.setBirthday(new GregorianCalendar(1985, 1, 1).getTime())  // January 1, 1985

Some networks also support other request parameters that are specific to their network. Refer to the "v1" or "v2" instructions below to learn how to provide these other parameters to the networks. If you are unsure if the adapter is v1 or v2, try calling addNetworkExtrasBundle with the adapter class (as detailed in v2 below). If the adapter compiles, then it's a v2 adapter; otherwise, it's a v1 adapter. Note that you can use both v1 and v2 adapters in the same application.


You can pass extra parameters to specific mediation networks by using the addNetworkExtras() method of the PublisherAdRequest. The addNetworkExtras() method receives an instance of a class that implements NetworkExtras.

Each network defines its own extras class. The following table shows the names of these classes for some of the networks.

Ad Network Additional Parameters Class
Millennial Media

For example, both Millennial Media and InMobi allow specifying the income of the user to provide more relevant ads. In order to make the mediation framework pass an income when requesting an ad from these networks, you could use the following code:


/* … */

    /* Set parameters common to all networks in ad request. */

    // Millennial Media extra parameters.
    MillennialAdapterExtras millennialExtras = new MillennialAdapterExtras();

    // InMobi extra parameters.
    InMobiAdapterExtras inMobiExtras = new InMobiAdapterExtras();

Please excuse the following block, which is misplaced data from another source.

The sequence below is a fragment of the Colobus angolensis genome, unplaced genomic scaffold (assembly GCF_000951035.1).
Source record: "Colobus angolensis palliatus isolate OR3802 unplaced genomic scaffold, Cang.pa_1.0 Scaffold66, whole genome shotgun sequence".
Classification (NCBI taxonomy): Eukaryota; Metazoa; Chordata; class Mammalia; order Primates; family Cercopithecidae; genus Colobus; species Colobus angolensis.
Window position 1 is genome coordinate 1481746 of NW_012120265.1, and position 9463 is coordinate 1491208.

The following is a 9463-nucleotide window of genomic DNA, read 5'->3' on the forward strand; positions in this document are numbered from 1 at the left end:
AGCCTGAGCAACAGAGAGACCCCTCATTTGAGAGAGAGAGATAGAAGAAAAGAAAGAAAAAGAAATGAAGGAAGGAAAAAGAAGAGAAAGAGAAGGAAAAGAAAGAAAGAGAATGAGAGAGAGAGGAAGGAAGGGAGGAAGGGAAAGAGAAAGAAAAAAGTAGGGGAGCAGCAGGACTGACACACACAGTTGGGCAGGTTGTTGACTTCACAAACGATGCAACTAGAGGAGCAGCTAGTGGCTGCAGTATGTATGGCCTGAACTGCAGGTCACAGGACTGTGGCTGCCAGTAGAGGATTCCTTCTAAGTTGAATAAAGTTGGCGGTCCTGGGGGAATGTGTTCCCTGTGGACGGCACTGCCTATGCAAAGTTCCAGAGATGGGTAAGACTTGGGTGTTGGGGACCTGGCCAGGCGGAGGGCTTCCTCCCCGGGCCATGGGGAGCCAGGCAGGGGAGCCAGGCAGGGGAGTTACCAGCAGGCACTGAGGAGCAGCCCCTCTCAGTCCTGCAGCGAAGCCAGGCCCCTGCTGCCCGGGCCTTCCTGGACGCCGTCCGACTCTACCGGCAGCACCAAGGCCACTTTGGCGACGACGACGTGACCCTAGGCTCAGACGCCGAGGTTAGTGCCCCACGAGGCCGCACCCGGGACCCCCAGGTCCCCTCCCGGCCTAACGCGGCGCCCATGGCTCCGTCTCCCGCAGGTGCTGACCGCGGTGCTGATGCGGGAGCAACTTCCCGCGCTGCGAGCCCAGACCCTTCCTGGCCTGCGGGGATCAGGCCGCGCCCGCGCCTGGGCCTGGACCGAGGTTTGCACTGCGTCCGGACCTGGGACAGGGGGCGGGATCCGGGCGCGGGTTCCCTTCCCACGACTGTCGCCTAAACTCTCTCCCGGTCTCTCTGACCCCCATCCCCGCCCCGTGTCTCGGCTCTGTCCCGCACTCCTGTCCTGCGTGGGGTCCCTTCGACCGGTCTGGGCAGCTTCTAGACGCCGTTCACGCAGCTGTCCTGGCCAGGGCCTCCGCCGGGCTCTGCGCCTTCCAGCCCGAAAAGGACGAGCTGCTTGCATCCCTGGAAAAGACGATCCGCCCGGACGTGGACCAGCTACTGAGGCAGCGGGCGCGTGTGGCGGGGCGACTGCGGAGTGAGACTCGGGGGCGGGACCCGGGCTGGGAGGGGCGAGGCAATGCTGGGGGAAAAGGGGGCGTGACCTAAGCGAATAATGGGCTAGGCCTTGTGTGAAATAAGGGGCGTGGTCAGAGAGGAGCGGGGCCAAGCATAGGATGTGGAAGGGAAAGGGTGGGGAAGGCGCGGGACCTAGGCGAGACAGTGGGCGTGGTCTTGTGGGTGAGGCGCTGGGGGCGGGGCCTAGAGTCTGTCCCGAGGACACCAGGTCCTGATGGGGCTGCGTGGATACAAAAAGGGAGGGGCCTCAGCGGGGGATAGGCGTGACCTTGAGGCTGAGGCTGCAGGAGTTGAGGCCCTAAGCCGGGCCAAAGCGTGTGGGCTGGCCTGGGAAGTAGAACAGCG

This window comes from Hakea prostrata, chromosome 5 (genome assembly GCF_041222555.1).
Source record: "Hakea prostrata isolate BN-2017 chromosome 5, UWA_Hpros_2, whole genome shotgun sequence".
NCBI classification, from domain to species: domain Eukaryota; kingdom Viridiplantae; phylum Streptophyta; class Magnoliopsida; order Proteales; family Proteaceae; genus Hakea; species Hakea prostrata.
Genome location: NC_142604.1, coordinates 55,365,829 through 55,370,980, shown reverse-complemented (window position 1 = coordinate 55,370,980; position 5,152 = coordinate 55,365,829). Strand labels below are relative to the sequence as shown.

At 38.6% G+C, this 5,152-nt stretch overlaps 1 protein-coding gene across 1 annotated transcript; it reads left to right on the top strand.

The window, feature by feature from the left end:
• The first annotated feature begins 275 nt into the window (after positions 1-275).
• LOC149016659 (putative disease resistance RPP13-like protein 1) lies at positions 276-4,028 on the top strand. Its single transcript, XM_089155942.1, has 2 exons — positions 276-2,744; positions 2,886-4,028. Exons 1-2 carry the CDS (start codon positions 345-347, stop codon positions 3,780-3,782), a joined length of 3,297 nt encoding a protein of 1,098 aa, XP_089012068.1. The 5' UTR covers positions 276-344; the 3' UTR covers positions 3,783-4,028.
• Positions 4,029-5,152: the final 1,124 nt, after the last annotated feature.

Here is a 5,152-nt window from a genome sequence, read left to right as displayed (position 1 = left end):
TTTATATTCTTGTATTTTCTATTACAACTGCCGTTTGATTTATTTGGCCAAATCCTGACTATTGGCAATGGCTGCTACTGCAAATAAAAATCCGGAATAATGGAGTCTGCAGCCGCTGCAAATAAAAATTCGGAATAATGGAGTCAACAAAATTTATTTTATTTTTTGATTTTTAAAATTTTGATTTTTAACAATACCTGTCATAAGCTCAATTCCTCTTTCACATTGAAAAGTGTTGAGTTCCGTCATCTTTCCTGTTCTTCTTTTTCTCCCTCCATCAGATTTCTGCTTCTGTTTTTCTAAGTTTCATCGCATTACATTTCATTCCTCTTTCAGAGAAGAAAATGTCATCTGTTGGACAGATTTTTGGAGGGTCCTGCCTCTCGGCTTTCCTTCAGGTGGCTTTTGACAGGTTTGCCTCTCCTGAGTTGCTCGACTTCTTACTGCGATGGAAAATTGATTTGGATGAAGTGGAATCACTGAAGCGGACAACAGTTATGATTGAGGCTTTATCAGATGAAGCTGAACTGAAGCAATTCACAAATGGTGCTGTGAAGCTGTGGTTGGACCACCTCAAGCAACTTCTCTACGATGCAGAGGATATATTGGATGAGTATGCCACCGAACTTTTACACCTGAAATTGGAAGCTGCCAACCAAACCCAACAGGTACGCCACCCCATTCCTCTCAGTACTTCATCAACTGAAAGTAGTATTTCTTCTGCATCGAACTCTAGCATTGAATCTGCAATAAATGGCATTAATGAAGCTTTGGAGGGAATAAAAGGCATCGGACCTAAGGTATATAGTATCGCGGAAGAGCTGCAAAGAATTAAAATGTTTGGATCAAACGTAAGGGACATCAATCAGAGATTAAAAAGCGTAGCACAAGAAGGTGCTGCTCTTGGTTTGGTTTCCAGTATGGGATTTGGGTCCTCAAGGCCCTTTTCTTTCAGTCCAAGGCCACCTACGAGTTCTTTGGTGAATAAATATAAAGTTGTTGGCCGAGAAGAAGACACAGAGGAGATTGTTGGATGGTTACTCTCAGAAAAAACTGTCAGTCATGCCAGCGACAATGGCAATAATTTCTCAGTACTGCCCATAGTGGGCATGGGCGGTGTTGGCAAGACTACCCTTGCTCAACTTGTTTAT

// Create the ad request with these extra parameters.
    PublisherAdRequest adRequest = new PublisherAdRequest.Builder()

    // Finally, request the ad.

You can pass extra parameters to specific mediation networks by using the addNetworkExtrasBundle() method on PublisherAdRequest.Builder. Pass the adapter class to which you want to send parameters, and a Bundle of values for the adapter to consume.

In most cases if an adapter supports extra parameters, it will have either constants to represent appropriate keys for the bundle, or have some method to help generate a valid bundle to pass to their network.


Do Ad Listeners still work with mediation?
Yes, they still work with all mediation networks.
Do v1 mediation adapters work with Google Play services?
Yes. The Mobile Ads SDK included in Google Play services is designed to maintain backwards compatibility with our v1 mediation adapters.
I want to add a new network to my mediation configuration for the next version of my app. How will that affect the current version of my app that doesn't include this network?
The SDK will detect that the adapter isn't there and fail gracefully; the request will go to the next network in the mediation waterfall.
What does the "Could not instantiate mediation adapter: x.y.z.SomeAdapter" error message mean?
Your project is likely missing the adapter library that contains this class. You need to include network adapters and SDKs for all ad networks you're mediating.